SCHENECTADY – Three local community theaters will open this week and all of them are presenting plays sure to make their audiences laugh.
CURTAIN CALL THEATER
Opens at 7:30 p.m. tonight with “Tiny Houses.”
“I wanted to do something upbeat as a good start to the season,” said Carol Max, the show’s director. “It’s a strong opener to get people in a good mood and to do something new and because this season all the plays are regional premieres.”
Written by Chelsea Mercantile, the 90-minute piece had its first public performance in 2016 as part of Chautauqua Theater Company’s signature New Play Workshop. Mercantile has received numerous awards for her work including the 2018 Roe Green Award for this play. In 2019, the play got its official premiere in Cleveland where reviewers commented on its “wonderfully unique characters” and that it was a “tartly sweet romantic comedy.”
That’s part of what Max, who reads up to four hundred scripts annually, also saw.
“It’s timely and about young people who are not so different from older people in that they’re looking for a better life, searching for love,” she said. “All this stress after these last two years is too much. People have come to see that life is short and you may have to make better choices.”
Unique to this play is that the five-member cast had to learn construction skills because they’re actually building the set as the show progresses. For that, Max said laughing, she had to bring in her husband who is a general contractor to teach them how to hammer and nail.
This is the 30th season for the company that has produced more than 200 shows with generally six plays a year. As a special treat, audiences will be invited to stay after the show is over to watch the cast take down what they’ve built. An invitation is also extended to season subscribers to bring children age 10 to 17 to the show at no cost.
Where: Curtain Call Theater, 1 Jeanne Jugan Lane in Latham.
When: Perfomances are Sept. 15 to Oct. 9: Thursday at 7:30 p.m.; Friday, Saturday at 8 p.m.; Sunday at 3 p.m.; and a matinee Sept. 24 at 3 p.m.
More info: Tickets are $30. Call 518 877-7529. Masks required for all performances
SCHENECTADY CIVIC PLAYERS
Opens at 8 p.m. Friday with “The Sunshine Boys.”
“It’s my favorite show,” said Amy Sarah LaMena, director. “To me it reminds me of the older generation of family. . .there’s also a lot of sadness. The show is a lot about loss, family, loving even when people are difficult. . . [it’s] heavy and profound.”
LaMena, who currently teaches at Schenectady’s Central Park Middle School, has acted on and off for years but this is her first directing gig. But years ago, she’d seen the show at a New Jersey dinner theater, then read it and then saw it on Broadway with Jack Klugman and Tony Randall. She knew then, she said, that if she ever was going to direct a show, this was the one she wanted to do.
As an actress, she’d come to understand about comedy and pacing, but as a director she said she’s learned from working with her eight-member cast “how nice it is to have the trust of these veteran actors. It’s awesome.”
The play, which was written in 1972 by Neil Simon, is proving to have some surprises.
“The 1972 jokes play differently but the core issues are the same as today,” LaMena said. “But the show plays very well. There’s a tender sweetness. It’s not dated.”
This is the 95th season for the company, which has produced up to 450 plays with five plays given each season interspersed with staged readings and some dinner theater.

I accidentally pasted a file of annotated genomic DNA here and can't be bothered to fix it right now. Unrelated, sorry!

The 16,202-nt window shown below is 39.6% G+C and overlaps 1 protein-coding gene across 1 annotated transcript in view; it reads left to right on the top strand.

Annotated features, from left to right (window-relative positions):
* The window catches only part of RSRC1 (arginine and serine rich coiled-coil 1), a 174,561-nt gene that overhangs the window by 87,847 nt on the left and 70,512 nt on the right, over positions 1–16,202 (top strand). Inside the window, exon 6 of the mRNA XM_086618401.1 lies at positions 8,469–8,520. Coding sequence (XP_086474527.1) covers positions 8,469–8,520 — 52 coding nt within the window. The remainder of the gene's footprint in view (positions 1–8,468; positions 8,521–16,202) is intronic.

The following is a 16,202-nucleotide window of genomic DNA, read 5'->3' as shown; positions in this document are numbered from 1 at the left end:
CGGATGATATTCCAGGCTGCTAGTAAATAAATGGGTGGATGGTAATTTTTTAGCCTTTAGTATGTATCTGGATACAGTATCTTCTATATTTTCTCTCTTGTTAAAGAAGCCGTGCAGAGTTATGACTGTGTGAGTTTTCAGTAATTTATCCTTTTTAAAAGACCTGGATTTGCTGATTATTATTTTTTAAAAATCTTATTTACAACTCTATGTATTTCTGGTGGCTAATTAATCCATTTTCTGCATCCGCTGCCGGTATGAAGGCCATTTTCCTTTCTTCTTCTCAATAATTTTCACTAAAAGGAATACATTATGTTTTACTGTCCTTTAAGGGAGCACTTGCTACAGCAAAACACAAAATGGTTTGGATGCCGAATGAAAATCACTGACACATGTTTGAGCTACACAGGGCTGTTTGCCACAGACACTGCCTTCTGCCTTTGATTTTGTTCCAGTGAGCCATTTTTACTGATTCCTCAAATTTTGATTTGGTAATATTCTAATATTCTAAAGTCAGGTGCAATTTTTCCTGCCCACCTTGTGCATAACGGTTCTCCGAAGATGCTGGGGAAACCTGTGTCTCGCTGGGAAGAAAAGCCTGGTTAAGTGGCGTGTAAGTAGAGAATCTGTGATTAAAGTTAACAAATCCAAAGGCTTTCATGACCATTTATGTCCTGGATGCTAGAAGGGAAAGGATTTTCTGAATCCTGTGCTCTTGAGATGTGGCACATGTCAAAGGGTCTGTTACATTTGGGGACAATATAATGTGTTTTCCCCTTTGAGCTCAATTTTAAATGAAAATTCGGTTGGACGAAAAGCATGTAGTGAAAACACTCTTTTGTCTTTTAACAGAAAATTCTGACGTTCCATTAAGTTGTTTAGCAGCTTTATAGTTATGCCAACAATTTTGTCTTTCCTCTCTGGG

‘The Sunshine Boys’
Where: Schenectady Civic Players, 12 S. Church St.
When: Performances are Sept. 16 – 25: Friday, Saturday at 8 p.m.; Wednesday, Thursday at 7:30 p.m.; Sunday at 2:30 p.m.
More info: Tickets are $25. Call 518 346-6204. Masks required for all performances.
SCHENECTADY LIGHT OPERA COMPANY
Opens at 8 p.m. Friday with “Once.”
Based on a 2007 film, the two-hour play became a sensation on Broadway winning the 2013 Grammy Award for Best Musical Album before hitting the road for several tours. Two of those performances are when James Alexander saw the show.
“I saw it on Broadway in 2013 and then saw the 2014 tour at Proctors,” he said. “When I heard the song ‘When Your Mind’s Made Up,’ I cried. It’s a core theater memory.”
So when SLOC was considering what plays to present for this season, Alexander put in for “Once” and was thrilled when he got the go-ahead to direct.
What’s unique about the show is that all the actors must be able to play some kind of instrument and that’s where Elizabeth Sterling comes in as the music director.
But there’s no pit orchestra.
“My role is to have the actors be self-sufficient and not look at me for direction,” she said.
The big challenge was where to find actors who could play and sing the music written by Glen Hansard and Marketa Irablova. Enda Walsh wrote the book.
“The cast had to have a different set of skill sets,” Alexander said. “Some of the music was virtuosic.”
He not only found twelve actors who could play instruments like banjo, guitar, violin, and some percussion but that they took to the parts so quickly he had little to do, he said with a laugh. One actor actually straps his cello to the front of his body to move about, Sterling said.
“My goal was to have a cast feel like a band integral to the script,” he said. “The company had never done anything like this play before. But these actors have taken every idea and multiplied it by one hundred. We’d anticipated the show would be most difficult but it’s been the smoothest.”
The company’s first production was in 1928.
Where: Schenectady Light Opera Comany, 427 Franklin St.
When: Performances are Sept. 16 to Sept. 25: Thursday-Saturday at 8 p.m.; Sunday at 2 p.m. On Sept. 23 for the first time an American Sign Language interpreter will be on hand.
More info: Tickets are $25-$32. Call 518 730-7370. Masks required for all performances.